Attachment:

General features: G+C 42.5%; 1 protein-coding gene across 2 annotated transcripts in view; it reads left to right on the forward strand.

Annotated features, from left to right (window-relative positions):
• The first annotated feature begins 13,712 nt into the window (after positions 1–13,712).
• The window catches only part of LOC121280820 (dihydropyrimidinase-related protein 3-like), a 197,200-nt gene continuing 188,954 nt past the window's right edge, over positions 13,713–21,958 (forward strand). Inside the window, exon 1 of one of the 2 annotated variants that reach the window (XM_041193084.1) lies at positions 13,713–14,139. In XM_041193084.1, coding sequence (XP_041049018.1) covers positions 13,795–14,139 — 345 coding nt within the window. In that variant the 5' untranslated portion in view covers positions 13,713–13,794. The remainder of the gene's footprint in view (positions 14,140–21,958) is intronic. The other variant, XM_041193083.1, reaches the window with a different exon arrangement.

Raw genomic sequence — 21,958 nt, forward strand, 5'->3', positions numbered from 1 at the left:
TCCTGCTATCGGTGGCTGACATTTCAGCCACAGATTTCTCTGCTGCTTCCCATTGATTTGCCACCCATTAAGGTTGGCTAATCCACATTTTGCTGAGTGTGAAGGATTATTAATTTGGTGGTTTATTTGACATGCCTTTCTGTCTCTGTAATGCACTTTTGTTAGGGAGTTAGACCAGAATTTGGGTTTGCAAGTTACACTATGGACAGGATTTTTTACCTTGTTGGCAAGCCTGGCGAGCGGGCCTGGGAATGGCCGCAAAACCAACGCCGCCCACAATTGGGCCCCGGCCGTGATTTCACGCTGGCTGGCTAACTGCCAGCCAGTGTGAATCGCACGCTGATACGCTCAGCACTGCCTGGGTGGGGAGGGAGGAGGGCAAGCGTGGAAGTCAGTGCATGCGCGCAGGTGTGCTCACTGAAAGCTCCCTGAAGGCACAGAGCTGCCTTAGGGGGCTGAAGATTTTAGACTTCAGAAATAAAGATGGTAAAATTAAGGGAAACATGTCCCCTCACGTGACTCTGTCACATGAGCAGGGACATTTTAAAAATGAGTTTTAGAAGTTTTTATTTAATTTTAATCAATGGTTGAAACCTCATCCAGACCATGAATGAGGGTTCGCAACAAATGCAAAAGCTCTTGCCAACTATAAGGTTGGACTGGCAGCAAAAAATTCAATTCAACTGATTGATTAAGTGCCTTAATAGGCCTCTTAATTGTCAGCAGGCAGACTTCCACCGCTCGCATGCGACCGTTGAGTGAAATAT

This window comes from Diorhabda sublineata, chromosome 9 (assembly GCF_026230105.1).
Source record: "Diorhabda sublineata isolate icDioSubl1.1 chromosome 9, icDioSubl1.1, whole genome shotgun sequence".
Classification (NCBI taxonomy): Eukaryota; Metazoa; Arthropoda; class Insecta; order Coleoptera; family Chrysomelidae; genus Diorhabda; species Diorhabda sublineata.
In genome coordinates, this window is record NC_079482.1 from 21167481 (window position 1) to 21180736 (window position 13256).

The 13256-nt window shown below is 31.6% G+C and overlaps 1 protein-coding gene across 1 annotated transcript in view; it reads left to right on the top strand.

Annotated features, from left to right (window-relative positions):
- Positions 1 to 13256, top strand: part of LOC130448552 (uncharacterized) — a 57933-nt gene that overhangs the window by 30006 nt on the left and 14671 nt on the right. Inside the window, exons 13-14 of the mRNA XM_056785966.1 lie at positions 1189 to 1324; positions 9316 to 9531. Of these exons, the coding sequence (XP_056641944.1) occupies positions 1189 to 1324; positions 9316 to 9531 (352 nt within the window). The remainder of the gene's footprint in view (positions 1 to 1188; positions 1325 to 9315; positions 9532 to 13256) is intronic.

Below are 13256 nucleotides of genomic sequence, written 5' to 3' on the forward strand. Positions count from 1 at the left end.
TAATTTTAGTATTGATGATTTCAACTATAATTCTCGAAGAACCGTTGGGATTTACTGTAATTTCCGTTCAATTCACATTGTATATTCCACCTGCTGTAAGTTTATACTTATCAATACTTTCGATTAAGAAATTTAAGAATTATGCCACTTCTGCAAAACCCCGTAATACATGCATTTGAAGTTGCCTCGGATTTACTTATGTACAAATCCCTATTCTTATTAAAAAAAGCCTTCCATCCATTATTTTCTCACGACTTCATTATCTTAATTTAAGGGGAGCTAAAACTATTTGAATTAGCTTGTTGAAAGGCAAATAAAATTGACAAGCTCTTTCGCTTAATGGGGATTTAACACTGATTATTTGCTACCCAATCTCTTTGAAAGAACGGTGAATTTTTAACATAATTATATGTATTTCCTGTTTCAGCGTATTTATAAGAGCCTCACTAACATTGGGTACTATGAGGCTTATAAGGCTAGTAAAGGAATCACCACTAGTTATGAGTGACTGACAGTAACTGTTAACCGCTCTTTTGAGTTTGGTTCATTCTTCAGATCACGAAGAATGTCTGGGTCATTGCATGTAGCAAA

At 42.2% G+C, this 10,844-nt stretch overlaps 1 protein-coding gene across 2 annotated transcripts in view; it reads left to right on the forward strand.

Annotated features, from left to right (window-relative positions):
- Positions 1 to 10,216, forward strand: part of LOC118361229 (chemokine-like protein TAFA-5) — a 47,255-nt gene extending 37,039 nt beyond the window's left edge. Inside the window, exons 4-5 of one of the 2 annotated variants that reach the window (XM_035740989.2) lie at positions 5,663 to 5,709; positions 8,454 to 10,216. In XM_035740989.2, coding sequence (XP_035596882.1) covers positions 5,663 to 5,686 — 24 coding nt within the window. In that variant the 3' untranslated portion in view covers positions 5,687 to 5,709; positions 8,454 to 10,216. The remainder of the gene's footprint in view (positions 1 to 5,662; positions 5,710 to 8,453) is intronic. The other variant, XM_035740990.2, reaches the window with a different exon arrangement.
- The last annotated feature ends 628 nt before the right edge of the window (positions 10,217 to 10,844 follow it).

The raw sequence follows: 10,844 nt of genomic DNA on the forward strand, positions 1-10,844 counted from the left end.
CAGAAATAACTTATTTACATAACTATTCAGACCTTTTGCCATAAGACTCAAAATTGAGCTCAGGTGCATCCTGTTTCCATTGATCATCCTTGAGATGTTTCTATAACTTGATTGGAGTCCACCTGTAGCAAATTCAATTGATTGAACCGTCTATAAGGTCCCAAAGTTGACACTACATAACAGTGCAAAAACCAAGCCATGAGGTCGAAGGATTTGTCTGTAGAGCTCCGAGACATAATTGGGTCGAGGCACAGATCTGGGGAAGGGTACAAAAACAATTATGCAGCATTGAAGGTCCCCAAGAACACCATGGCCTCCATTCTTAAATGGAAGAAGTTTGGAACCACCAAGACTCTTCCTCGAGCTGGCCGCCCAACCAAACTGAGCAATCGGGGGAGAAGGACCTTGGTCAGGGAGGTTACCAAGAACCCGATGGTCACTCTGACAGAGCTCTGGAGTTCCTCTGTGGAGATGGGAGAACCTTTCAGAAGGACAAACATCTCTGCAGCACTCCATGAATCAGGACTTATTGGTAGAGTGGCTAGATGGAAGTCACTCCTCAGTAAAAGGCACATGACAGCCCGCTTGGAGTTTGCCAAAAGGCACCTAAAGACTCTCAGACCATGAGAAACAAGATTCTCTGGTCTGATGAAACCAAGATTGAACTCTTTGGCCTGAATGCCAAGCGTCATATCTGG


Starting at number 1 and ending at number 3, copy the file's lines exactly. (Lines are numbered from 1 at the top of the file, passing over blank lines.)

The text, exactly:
General features: G+C 42.5%; 1 protein-coding gene across 2 annotated transcripts in view; it reads left to right on the forward strand.

Annotated features, from left to right (window-relative positions):
• The first annotated feature begins 13,712 nt into the window (after positions 1–13,712).